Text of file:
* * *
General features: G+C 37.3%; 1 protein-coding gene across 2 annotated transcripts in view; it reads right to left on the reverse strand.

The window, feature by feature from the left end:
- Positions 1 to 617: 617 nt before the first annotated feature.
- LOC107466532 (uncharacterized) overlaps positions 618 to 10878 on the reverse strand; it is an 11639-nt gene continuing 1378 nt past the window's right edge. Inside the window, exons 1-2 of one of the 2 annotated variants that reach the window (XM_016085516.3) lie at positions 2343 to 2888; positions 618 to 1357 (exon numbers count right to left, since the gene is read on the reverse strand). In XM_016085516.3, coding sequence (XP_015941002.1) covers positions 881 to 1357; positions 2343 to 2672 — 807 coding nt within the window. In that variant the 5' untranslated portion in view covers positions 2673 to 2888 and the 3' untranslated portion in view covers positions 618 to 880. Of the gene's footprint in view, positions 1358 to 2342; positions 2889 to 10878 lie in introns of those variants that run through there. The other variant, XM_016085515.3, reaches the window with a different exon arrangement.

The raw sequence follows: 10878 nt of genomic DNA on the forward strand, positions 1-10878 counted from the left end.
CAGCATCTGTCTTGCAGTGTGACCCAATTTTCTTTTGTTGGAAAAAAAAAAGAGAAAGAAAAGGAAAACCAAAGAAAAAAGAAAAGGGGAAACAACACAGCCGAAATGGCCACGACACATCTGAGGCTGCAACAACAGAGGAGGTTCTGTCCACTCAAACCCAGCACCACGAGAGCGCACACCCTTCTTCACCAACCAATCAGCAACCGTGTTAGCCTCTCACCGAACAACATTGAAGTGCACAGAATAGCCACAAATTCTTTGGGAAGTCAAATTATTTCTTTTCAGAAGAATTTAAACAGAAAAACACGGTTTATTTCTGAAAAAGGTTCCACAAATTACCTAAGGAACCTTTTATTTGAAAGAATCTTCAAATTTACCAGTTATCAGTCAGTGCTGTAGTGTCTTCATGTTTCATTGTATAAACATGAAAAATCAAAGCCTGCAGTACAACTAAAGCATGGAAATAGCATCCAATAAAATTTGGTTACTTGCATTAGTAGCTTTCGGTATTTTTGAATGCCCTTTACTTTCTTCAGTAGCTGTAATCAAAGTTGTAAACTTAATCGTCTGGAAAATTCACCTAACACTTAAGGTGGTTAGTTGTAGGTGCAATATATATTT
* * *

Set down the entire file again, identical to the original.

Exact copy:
General features: G+C 37.3%; 1 protein-coding gene across 2 annotated transcripts in view; it reads right to left on the reverse strand.

The window, feature by feature from the left end:
- Positions 1 to 617: 617 nt before the first annotated feature.
- LOC107466532 (uncharacterized) overlaps positions 618 to 10878 on the reverse strand; it is an 11639-nt gene continuing 1378 nt past the window's right edge. Inside the window, exons 1-2 of one of the 2 annotated variants that reach the window (XM_016085516.3) lie at positions 2343 to 2888; positions 618 to 1357 (exon numbers count right to left, since the gene is read on the reverse strand). In XM_016085516.3, coding sequence (XP_015941002.1) covers positions 881 to 1357; positions 2343 to 2672 — 807 coding nt within the window. In that variant the 5' untranslated portion in view covers positions 2673 to 2888 and the 3' untranslated portion in view covers positions 618 to 880. Of the gene's footprint in view, positions 1358 to 2342; positions 2889 to 10878 lie in introns of those variants that run through there. The other variant, XM_016085515.3, reaches the window with a different exon arrangement.

The raw sequence follows: 10878 nt of genomic DNA on the forward strand, positions 1-10878 counted from the left end.
CAGCATCTGTCTTGCAGTGTGACCCAATTTTCTTTTGTTGGAAAAAAAAAAGAGAAAGAAAAGGAAAACCAAAGAAAAAAGAAAAGGGGAAACAACACAGCCGAAATGGCCACGACACATCTGAGGCTGCAACAACAGAGGAGGTTCTGTCCACTCAAACCCAGCACCACGAGAGCGCACACCCTTCTTCACCAACCAATCAGCAACCGTGTTAGCCTCTCACCGAACAACATTGAAGTGCACAGAATAGCCACAAATTCTTTGGGAAGTCAAATTATTTCTTTTCAGAAGAATTTAAACAGAAAAACACGGTTTATTTCTGAAAAAGGTTCCACAAATTACCTAAGGAACCTTTTATTTGAAAGAATCTTCAAATTTACCAGTTATCAGTCAGTGCTGTAGTGTCTTCATGTTTCATTGTATAAACATGAAAAATCAAAGCCTGCAGTACAACTAAAGCATGGAAATAGCATCCAATAAAATTTGGTTACTTGCATTAGTAGCTTTCGGTATTTTTGAATGCCCTTTACTTTCTTCAGTAGCTGTAATCAAAGTTGTAAACTTAATCGTCTGGAAAATTCACCTAACACTTAAGGTGGTTAGTTGTAGGTGCAATATATATTT